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Warranties can come from the manufacturer, meaning Ford , Chevrolet , Chrysler, Toyota or any other carmaker. You can also buy an extended warranty through the dealer or a third party. If the cost of the extended warranty is higher than any repairs the manufacturer, dealer, or third party make money. The dealer may also offer to sell you a service contract that works very similar to an extended warranty. Service contracts typically cover normal maintenance like oil changes. Figuring out how used car dealerships make money can help you find a used car dealership that is trustworthy.

Whether your next car is a Lincoln, Buick or Subaru, the bottom line is used car dealerships make money using many of the same methods used by new car dealers. The best way to deal with used car dealerships is to do your homework about the car you want to buy. You should know the approximate market value of the car you want to buy and what similar models sell for.

It may help to start things off with a phone call to see how you are treated. You can also drive by the lot for a grand view of the sales center. You can find this out online by doing an internet search on the year, make, and model of the car you may be trading in. You usually do better selling the car on your own. You will typically see a set of numbers showing a wholesale price range and a retail price range for the car. A dealer will offer you something in the wholesale range, depending on condition.

The dealer will then try to resell the car for somewhere in the retail range. You can also talk to your bank or credit union before you visit the dealer and find out if they offer loans on used cars. Find out what rate they charge, how long the loan lasts and if they require an inspection of the car. The dealer may also offer loans on used cars so you should have something to compare it to. Used car dealers have a limited inventory.

How to Get a Good Deal on a Used Car

They have to sell what is on the lot. They want to sell you what they have on the lot today. You should have a basic idea of what kind of a car you want to buy when you visit the used car dealership. Are you looking at cars or trucks? Do you want an SUV, sedan, crossover, compact, sub compact, coupe, luxury or a sports car? Do you want to be a domestic car or something imported? How about fuel? Are you interested in gasoline, diesel, electric, or a hybrid? Before you start shopping decide if the color of the car and body style are important.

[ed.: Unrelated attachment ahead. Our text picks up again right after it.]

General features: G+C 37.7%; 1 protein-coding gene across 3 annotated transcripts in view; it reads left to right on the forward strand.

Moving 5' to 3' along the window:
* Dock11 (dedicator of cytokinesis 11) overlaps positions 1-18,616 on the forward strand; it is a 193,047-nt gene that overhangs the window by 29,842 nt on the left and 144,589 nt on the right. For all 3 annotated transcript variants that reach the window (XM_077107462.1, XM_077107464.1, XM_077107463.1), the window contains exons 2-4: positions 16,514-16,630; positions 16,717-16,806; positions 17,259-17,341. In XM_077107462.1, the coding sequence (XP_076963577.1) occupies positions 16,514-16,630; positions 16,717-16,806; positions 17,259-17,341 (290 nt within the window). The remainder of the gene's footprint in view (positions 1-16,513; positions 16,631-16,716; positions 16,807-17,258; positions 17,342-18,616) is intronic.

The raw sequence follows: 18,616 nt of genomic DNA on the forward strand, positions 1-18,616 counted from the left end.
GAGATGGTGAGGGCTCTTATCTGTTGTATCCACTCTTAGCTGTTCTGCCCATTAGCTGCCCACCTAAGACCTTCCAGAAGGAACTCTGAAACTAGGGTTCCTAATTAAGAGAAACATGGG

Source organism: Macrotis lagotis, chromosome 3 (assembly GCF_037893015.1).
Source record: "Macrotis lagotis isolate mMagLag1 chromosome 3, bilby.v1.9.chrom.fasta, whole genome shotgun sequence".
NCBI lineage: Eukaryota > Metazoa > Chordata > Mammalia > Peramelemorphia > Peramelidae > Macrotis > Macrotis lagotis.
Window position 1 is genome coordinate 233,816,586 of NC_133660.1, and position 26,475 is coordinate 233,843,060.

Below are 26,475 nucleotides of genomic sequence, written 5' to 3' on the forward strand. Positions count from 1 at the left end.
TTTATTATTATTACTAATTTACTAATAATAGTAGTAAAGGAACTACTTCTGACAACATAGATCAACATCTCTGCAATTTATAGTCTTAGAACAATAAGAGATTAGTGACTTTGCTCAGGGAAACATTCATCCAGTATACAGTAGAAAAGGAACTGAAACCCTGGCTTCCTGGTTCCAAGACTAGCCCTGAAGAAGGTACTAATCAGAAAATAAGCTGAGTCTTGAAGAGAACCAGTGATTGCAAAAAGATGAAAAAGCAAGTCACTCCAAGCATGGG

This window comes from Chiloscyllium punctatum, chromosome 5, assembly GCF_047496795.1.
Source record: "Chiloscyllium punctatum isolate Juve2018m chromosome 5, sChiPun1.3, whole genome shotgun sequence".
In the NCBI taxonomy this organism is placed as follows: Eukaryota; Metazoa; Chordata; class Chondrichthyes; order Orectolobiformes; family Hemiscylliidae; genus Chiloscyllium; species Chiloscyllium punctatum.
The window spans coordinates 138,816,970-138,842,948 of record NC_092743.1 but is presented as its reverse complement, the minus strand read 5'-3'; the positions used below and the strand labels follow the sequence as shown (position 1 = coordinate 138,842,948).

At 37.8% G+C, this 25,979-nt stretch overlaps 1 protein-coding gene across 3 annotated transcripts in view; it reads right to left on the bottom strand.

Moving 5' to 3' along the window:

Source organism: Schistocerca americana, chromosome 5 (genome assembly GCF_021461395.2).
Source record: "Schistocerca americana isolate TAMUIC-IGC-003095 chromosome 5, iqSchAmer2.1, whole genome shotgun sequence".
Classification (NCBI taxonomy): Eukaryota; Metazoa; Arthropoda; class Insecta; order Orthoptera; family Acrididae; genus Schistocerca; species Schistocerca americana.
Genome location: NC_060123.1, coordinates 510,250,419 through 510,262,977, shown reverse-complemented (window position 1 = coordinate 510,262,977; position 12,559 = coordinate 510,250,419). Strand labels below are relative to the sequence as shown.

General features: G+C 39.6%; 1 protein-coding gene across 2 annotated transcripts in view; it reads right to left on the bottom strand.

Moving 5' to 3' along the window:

Are you looking for something with low mileage? Do you need easy credit terms? What kind of a payment are you comfortable making? These are important questions because the dealer is going to try and talk you into buying a car they have in stock. Be prepared to walk away if you are feeling uncomfortable.

Here are some other things to check out when trying to find used car dealerships that are trustworthy. Used car dealerships buy their cars from car auctions, wholesalers, other dealers and by taking cars that are traded in.


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  • 2. Type of dealership!

Some auto auctions are only for car dealers but others are open to the public. Car wholesalers buy cars at auctions and from dealers and then resell them to other dealers, or resell them at auctions. Cars get traded in to used car dealerships by customers looking for something newer with less mileage or for a model that fits their needs better. When thinking about where used car dealerships buy their cars, keep in mind that none of the cars are in perfect condition.

They have all been sold or traded by somebody else. They may be old, prone to problems of have high mileage on them, which makes them more likely to break down. Fees that a used car dealership charge may include title, registration, and sales tax. The dealer may also want to charge you fees for documentation and GAP insurance if the vehicle is leased.